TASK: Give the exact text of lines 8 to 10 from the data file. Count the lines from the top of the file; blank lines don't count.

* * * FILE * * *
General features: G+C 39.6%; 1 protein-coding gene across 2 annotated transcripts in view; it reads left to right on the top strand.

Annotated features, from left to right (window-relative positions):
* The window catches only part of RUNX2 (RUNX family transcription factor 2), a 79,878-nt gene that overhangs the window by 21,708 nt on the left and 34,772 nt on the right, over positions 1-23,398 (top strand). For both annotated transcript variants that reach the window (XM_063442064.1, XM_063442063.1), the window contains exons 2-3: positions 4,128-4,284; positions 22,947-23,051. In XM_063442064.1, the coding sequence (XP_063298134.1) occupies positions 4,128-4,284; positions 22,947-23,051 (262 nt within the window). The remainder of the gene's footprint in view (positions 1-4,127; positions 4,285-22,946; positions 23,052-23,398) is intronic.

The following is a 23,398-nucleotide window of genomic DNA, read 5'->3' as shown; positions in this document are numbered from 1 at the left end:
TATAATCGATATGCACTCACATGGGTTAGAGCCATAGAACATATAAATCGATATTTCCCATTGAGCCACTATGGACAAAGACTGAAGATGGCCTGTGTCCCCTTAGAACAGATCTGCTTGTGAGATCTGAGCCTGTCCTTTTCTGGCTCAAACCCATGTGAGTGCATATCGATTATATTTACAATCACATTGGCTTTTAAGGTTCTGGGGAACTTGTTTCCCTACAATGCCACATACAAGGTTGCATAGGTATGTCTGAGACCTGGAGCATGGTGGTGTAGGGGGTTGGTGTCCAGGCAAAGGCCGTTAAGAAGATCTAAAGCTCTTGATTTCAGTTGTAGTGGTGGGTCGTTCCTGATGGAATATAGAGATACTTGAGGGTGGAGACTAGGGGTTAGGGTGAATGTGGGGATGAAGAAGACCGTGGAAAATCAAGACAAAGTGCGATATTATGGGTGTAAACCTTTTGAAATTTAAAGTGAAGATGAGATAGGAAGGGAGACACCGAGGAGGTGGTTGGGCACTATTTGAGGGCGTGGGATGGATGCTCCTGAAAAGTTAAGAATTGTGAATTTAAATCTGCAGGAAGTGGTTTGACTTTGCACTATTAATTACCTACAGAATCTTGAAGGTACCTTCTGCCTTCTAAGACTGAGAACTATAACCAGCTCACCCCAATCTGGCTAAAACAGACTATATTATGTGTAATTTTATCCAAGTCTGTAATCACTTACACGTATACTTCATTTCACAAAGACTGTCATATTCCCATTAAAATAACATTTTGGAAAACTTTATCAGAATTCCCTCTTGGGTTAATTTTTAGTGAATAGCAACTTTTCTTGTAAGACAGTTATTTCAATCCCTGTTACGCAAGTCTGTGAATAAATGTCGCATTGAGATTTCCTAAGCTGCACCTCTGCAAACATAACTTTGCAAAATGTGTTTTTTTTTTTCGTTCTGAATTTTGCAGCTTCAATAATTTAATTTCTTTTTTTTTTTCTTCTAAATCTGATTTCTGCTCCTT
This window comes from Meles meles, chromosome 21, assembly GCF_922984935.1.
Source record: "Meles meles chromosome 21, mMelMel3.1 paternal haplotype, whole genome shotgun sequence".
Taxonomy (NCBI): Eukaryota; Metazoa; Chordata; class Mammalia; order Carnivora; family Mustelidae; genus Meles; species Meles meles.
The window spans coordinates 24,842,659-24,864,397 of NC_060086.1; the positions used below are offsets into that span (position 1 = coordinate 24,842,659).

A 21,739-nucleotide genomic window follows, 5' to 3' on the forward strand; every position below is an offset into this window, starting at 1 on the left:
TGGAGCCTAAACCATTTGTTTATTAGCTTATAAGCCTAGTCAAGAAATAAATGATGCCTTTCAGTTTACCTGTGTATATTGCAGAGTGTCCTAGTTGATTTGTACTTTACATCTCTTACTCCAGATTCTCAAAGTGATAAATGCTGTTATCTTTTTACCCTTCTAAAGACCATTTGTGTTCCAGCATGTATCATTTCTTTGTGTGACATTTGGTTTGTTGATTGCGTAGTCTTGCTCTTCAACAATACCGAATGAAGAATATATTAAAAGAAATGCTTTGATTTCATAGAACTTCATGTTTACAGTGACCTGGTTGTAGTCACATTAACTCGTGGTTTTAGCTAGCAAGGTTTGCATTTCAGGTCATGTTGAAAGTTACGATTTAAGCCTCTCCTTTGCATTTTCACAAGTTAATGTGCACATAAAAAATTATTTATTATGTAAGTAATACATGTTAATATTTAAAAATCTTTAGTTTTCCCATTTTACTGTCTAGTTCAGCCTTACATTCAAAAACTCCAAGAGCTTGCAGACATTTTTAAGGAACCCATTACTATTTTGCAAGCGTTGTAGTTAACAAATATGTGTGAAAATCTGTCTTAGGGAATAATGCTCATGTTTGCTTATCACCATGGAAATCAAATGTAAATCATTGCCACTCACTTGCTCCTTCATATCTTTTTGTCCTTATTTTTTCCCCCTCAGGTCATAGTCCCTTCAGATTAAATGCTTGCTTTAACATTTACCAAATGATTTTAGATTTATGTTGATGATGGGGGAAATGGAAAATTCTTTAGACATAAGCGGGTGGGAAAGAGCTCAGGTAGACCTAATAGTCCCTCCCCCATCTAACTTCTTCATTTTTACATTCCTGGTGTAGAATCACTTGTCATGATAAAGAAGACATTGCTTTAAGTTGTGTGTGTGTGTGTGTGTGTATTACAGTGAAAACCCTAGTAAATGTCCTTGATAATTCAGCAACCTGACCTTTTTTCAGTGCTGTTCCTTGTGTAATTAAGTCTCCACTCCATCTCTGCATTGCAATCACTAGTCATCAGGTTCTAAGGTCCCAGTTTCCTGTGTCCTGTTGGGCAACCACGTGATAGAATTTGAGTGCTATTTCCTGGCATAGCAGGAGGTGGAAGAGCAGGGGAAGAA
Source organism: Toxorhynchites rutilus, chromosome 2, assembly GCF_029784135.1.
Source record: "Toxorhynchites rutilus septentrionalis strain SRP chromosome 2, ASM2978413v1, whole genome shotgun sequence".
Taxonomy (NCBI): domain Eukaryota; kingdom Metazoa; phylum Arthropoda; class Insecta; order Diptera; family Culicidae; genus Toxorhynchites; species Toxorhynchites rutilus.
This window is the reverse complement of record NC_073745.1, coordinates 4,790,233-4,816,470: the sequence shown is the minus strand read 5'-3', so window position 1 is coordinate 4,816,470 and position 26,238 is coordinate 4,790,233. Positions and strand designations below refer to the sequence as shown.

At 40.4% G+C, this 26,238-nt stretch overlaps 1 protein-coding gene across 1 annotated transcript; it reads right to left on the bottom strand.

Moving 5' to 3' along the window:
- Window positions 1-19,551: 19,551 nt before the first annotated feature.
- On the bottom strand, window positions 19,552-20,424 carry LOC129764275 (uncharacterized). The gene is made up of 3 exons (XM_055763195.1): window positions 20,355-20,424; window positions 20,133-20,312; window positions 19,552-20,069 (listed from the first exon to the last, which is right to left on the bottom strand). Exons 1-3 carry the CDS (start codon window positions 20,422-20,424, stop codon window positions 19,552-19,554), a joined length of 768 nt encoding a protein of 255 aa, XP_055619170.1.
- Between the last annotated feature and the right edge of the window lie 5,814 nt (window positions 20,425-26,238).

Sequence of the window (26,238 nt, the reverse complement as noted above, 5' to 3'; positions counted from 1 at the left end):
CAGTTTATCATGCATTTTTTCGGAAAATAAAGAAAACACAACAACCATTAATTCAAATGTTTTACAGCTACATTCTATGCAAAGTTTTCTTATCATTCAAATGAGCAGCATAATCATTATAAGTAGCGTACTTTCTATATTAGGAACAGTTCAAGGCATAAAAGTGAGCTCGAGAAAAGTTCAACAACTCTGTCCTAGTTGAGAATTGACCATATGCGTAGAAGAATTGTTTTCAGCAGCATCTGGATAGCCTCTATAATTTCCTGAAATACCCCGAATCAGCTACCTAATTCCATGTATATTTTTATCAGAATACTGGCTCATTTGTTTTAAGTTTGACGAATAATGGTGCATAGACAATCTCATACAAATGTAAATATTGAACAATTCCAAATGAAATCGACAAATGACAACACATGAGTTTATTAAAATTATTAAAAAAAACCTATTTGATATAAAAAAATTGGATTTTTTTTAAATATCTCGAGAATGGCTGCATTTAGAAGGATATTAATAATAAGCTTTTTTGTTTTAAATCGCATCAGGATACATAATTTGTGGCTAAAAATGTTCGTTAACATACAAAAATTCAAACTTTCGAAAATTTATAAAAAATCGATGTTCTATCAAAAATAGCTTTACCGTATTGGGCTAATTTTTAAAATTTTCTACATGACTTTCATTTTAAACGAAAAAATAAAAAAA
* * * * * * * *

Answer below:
Taxonomy (NCBI): Eukaryota; Metazoa; Chordata; class Mammalia; order Carnivora; family Mustelidae; genus Meles; species Meles meles.
The window spans coordinates 24,842,659-24,864,397 of NC_060086.1; the positions used below are offsets into that span (position 1 = coordinate 24,842,659).

A 21,739-nucleotide genomic window follows, 5' to 3' on the forward strand; every position below is an offset into this window, starting at 1 on the left: